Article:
Pensioner goes on trial in France for helping migrants

Martine Landy is charged with aiding two underage Africans to illegally enter France, in latest case involving activists assisting migrants.

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A 73-year-old Amnesty International volunteer appeared in court in France on Wednesday charged with helping two underage Africans illegally enter the country, the latest case involving activists assisting migrants on the move through Europe, reports FRANCE 24.

The trial of pensioner Martine Landry is the first of its kind in France involving a member of Amnesty.

It comes a day before three activists -- two Swiss and one Italian -- appear in court for helping a group of migrants cross from Italy to France through a pass in the Alps in April.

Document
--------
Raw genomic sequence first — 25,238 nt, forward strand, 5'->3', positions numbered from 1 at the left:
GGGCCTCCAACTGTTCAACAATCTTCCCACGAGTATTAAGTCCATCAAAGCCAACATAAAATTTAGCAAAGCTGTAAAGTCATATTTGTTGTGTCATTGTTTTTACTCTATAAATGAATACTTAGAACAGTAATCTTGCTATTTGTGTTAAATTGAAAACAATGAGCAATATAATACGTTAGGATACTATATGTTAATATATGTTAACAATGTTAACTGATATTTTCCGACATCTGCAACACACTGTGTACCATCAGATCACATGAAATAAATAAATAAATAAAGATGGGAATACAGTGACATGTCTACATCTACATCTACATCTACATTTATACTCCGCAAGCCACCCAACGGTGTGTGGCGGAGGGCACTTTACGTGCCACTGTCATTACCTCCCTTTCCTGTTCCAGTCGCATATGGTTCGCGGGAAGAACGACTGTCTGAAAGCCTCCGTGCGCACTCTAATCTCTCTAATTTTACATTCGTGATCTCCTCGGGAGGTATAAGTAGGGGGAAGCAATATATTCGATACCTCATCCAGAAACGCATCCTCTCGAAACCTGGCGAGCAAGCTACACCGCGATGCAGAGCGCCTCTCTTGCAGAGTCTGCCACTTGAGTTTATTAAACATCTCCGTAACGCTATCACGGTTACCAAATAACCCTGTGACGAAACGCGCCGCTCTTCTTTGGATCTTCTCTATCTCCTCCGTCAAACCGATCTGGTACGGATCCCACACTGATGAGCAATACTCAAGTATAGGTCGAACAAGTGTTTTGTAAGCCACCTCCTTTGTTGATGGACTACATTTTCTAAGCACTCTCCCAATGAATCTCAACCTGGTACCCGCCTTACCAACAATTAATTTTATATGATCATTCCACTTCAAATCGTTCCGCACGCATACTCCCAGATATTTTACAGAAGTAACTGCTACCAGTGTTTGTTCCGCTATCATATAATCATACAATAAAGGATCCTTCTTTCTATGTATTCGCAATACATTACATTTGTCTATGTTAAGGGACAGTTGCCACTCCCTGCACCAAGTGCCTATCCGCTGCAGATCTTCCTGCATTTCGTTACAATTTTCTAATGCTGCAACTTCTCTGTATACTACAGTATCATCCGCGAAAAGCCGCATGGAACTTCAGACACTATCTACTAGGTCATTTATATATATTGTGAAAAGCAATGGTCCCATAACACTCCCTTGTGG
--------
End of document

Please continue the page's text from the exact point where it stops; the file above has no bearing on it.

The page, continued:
Landry is the coordinator of Amnesty's refugee response in southeast France.

She risks up to five years in prison and a fine of 30,000 euros ($34,700) if convicted of illegally assisting two Guinean youths in July 2017.

She is accused of helping the pair, both aged 15 according to Amnesty, cross back into France after they were arrested and returned to Italy during a raid on the home of olive farmer and activist Cédric Herrou, where they had been sheltering.

Landry claims that she did not help the teens re-enter France after they were turned back at the border by Italian police.

The white-haired campaigner said she stepped in only after they crossed onto French soil and took them to the police to register for asylum.

Read more of this report from FRANCE 24.

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